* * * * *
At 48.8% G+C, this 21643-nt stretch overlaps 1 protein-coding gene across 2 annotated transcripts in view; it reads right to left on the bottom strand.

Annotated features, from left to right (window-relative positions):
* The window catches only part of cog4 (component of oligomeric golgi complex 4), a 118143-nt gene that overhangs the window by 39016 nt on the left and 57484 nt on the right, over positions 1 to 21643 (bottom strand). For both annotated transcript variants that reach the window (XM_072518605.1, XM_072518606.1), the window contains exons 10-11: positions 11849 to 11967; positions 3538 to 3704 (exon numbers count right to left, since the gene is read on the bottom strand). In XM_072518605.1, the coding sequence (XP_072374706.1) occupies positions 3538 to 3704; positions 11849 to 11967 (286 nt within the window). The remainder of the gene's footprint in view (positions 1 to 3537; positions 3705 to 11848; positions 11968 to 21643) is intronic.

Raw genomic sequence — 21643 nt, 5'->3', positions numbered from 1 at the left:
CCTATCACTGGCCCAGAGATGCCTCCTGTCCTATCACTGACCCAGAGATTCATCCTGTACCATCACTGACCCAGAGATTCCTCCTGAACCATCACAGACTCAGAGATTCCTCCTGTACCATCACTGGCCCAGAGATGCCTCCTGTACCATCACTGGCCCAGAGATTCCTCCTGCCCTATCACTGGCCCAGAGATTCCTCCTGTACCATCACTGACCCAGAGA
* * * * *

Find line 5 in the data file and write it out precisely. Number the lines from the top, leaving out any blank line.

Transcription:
CCTATCACTGGCCCAGAGATGCCTCCTGTCCTATCACTGACCCAGAGATTCATCCTGTACCATCACTGACCCAGAGATTCCTCCTGAACCATCACAGACTCAGAGATTCCTCCTGTACCATCACTGGCCCAGAGATGCCTCCTGTACCATCACTGGCCCAGAGATTCCTCCTGCCCTATCACTGGCCCAGAGATTCCTCCTGTACCATCACTGACCCAGAGA